or Connect
ChefTalk.com › ChefTalk Cooking Forums › Professional Food Service › Professional Chefs › Burger Station - Help with Setup & Workflow
New Posts  All Forums:Forum Nav:

Burger Station - Help with Setup & Workflow

post #1 of 8
Thread Starter 

Hi Guys

 

I'm new to the forum - I hope this is in the right place.

 

I'm looking at opening up a Burger Station at a farmers market. The concept I am looking at is the Smash Burger Concept - not exactly as is done by Smash Burger but similar.

 

I'll run you through how my burger will be make from the time I form them in to Patties till it enters the bun.

 

1. A local butcher is supplying the 80/20 beef mince. Not yet decided whether he will form the patties or not.

2. Patties will be spiced on both side with a flavored salt of some kind - have a few options available.

3. It will then be smashed onto my hot griddle but not as thin as smash burger - I'd like to keep it medium thickness.

4. Once patties if flipped to grill 2nd side, I will add a slice of cheese (This is a very important step for me as I want to make sure that the cheese melts like Molten Lava)

5. On top of the cheese will be layered some caramelized onion.

6. Once removed, it will be slipped between the bun with all my condiments and served.

 

All of the steps are easy as pie but step 4 where the addition of cheese takes place is a bit of a problem for me. I've made some samples of this burger at home and the cheese I am using is 100% Cheddar - not processed. The cheese just doesn't melt. I've popped a lid over the burger as soon as it's flipped and cheesed to lock in the heat thinking that might melt it but no luck. I end up resorting to placing is under my broiler in the oven until it starts melting and then serve it. In a home environment this isn't a problem since we are all patient for  the meal but in a restaurant/take away, people are not so patients and the option of a broiler to melt the cheese just won't work.

 

The other idea that crossed my mind which is yet to be tested is to use a Buffet Warmer like the attached and as soon as the burger is ready of actually few second before I deem it as ready it must come off the grill and into the buffet warmer for 1 or 2 minutes. The heat from here should melt the cheese, at the same time keep the burger hot whilst the Bun and Condiments are being prepared. It gives the person preparing these things a bit of time to do so and also does not end up drying out like beef jerky on the griller. It also clears up the griller for the next batch of burgers. Basically, I propose to use a food warmer type of setup however I don't want the burger to dry out in here at all. The max the burgers will stay in here is 3 to 4 minutes.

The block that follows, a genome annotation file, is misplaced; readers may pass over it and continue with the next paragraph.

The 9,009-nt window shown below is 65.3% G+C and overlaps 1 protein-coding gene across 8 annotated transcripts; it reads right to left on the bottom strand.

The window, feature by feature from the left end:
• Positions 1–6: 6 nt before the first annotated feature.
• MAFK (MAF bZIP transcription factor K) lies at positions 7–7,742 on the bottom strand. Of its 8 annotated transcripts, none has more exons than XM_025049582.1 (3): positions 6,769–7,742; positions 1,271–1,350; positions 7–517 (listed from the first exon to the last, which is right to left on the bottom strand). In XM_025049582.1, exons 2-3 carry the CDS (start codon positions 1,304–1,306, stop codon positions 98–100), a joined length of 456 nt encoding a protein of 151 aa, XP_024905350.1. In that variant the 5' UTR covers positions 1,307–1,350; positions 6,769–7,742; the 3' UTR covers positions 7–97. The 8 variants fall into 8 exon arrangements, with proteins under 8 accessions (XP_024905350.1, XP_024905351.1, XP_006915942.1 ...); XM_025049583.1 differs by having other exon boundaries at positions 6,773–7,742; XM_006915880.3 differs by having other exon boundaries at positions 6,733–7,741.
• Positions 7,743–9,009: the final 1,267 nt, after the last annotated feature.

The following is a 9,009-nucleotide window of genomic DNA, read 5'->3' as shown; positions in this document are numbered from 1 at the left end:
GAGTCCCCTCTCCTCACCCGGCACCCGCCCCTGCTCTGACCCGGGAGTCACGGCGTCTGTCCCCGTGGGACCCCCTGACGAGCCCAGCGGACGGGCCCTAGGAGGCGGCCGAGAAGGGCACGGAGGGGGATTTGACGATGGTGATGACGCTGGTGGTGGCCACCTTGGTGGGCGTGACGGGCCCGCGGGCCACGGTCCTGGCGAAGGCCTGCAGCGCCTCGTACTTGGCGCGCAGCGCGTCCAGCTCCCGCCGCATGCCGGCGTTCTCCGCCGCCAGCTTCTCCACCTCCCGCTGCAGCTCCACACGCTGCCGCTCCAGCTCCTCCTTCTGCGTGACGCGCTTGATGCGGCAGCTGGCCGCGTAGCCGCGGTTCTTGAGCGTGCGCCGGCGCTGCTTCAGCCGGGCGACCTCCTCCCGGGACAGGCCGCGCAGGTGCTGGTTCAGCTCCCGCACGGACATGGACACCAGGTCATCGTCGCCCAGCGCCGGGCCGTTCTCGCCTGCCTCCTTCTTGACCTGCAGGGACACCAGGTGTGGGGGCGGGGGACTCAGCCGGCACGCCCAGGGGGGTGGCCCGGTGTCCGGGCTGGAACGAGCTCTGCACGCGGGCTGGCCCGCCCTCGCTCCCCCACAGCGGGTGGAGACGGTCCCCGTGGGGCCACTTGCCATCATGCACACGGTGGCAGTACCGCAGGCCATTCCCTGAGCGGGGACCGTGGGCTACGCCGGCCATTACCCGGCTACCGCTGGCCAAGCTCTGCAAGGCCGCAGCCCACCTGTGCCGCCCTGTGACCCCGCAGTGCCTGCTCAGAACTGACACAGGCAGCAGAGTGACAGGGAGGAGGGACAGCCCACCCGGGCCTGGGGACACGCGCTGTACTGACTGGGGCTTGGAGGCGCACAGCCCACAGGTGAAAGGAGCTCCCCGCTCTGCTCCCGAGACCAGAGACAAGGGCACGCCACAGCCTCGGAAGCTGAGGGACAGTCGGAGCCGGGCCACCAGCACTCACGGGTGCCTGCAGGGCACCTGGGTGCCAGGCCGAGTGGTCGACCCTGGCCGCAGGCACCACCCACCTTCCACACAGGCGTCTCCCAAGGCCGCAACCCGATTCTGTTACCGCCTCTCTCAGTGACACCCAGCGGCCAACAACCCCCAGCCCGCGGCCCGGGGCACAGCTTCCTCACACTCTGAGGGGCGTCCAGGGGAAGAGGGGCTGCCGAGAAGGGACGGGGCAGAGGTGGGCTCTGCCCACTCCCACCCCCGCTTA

I'm open to any ideas you guys might have.

 

Thank you for listening and hoping to get some guidance from the pro's here.Processed By eBay with ImageMagick, z1.1.0. ||B2

post #2 of 8

I owned and ran a burger food truck for 7 years, mild cheddar will melt.......somewhat, it's waxy and oily.

My default cheese was American, a high quality brand is a must.

Don't hold burgers in a chafing dish, I wouldn't buy one. I can get that at Micky D's

People WILL wait for a good product, my wait was 20-30 min when I was busy, people waited because they knew what they were getting.

Don't get crazy with flavored salts, no one will taste it on the burger. Save that for the fries where it can be tasted

 

What part of the world are you in?.

post #3 of 8

How about using shredded cheddar or a cheddar sauce?

post #4 of 8
Quote:
 How about using shredded cheddar or a cheddar sauce?

This reminded me of Heston Blumenthal's cheeseburger technique. Cheddar cheese that melted like lava.  He made his 'cheese slices' out of a cheese sauce that he poured into a tray. When set, it looked like sliced cheese. You might find something useful in his technique, though maybe not his flavourings

 

Here's a link to Heston's video and recipe - http://www.telegraph.co.uk/sponsored/foodanddrink/summer-recipes/11771181/heston-blumenthal-cheeseburger-recipe.html

post #5 of 8

Don't hold burgers in a chafing dish, you can split your patty in 2 thinner ones for speed of service if you have to or as someone said good things are worth the wait. As far as cheddar is concerned, if you must grate it, it will melt easier, although I always used American Jack despite living in England, everybody knows USA is birthplace of hamburger! 

post #6 of 8

Have you tried adding a small shot of water under the lid when you cover it?  The steam will rapidly conduct the heat to the cheese.

post #7 of 8
Quote:
Originally Posted by Nate View Post
 

Have you tried adding a small shot of water under the lid when you cover it?  The steam will rapidly conduct the heat to the cheese.

 

This is the trick.

post #8 of 8

I agree, I think a squirt of water right as the lid goes down will help a lot. There is no reason to put the burger in a warmer...

 

I personally wouldn't use American cheese, just too fake tasting IMO for a great burger. 

 

Don't overthink it...

 

I also don't understand the point of a "smashburger" and what it is supposed to do. I've eaten at a smashburger before and totally didn't get it. I mean, the burger was fine, but the whole idea to me was completely silly. You should get a good crust on a burger using a griddle no matter if you "smash" it or not. I dunno, I just don't get it. 

New Posts  All Forums:Forum Nav:
  Return Home
  Back to Forum: Professional Chefs
ChefTalk.com › ChefTalk Cooking Forums › Professional Food Service › Professional Chefs › Burger Station - Help with Setup & Workflow